Mortgages  

House price growth slows again in January

House price growth slows again in January

Annual house price growth continued to slow at the start of 2015, with the rate of value inflation dropping for a fifth consecutive month in January on the back of a modest monthly.

The Nationwide monthly house price index showed that UK house prices rose by 0.3 per cent in January, up from 0.2 per cent in December, with the average price sitting at £188,446. On an annualised basis prices rose by 6.8 per cent, down from 7.2 per cent.

Robert Gardner, chief economist at Nationwide, noted that taking account of seasonal factors, UK house prices are currently 2.4 per cent above their pre-crisis peak.

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He said: “The further moderation in the pace of price growth is unsurprising, given the slowdown in housing market activity in recent months.

“The number of mortgages approved for house purchase has been around 20 per cent below the level prevailing at the start of 2014 and surveyors continue to report subdued levels of new buyer enquiries.”

The reasons for the slowdown in activity remain unclear, according to the building society, given that unemployment has continued to decline and wage growth has started to outstrip increases in the cost of living for the first time since the financial crisis on the back of the slump in oil prices.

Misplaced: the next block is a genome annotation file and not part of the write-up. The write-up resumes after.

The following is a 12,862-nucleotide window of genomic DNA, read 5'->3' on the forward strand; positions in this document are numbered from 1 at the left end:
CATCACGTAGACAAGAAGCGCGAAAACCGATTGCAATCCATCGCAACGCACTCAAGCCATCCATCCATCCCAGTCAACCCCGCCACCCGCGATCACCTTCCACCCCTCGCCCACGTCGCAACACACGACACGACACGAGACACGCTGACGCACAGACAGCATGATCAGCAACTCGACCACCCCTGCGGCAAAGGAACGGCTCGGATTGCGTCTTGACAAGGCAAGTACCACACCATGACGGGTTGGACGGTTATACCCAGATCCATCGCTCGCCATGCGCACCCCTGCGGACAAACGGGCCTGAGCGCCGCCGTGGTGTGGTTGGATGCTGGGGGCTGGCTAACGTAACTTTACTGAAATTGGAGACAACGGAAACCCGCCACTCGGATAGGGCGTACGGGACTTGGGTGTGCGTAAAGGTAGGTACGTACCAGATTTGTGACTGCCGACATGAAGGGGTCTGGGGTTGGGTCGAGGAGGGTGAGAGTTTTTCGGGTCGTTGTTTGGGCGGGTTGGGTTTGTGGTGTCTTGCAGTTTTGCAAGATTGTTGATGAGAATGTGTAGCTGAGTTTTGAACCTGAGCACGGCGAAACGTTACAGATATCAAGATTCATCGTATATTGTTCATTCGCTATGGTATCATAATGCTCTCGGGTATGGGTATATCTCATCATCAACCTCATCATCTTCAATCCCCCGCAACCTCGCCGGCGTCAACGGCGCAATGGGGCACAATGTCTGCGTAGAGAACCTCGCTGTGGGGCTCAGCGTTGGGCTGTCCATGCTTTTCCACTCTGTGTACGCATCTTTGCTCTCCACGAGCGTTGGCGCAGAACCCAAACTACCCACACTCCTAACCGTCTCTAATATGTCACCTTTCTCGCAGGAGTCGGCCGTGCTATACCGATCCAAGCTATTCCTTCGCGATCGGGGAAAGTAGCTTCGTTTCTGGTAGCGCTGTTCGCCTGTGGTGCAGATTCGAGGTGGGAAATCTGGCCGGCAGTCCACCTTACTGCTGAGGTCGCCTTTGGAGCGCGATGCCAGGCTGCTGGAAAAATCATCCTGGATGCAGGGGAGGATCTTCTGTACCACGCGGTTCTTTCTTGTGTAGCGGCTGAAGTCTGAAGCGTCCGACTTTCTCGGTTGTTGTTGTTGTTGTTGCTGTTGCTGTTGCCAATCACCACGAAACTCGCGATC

Surveys also suggest that consumer confidence remains elevated, a view corroborated by healthy gains in retail sales over recent months.

Mr Gardner stated that although house price growth continues to outpace income growth, affordability does not appear stretched at a national level.

He said: “The cost of servicing a typical mortgage remains close to the long run average as a share of take home pay, in part thanks to the ultra-low level of mortgage rates.

“Supply side developments are crucial in determining the pace of price growth. Surveyors continue to report a dearth of new homes coming on to the market, which may help to explain why house price growth has remained fairly robust, despite a more noticeable decline in housing demand since the summer.”

He added, in contrast to some predictions that house prices could actually decline this year, that if the economic backdrop continues to improve Nationwide expects activity in the housing market to regain momentum.

Mr Gardner said: “It is encouraging that the number of new homes built in England was up 8 per cent in the year to the third quarter of 2014. However, this is still 34 per cent below pre-crisis levels and little over half the expected rate of household formation in the years ahead.”

peter.walker@ft.com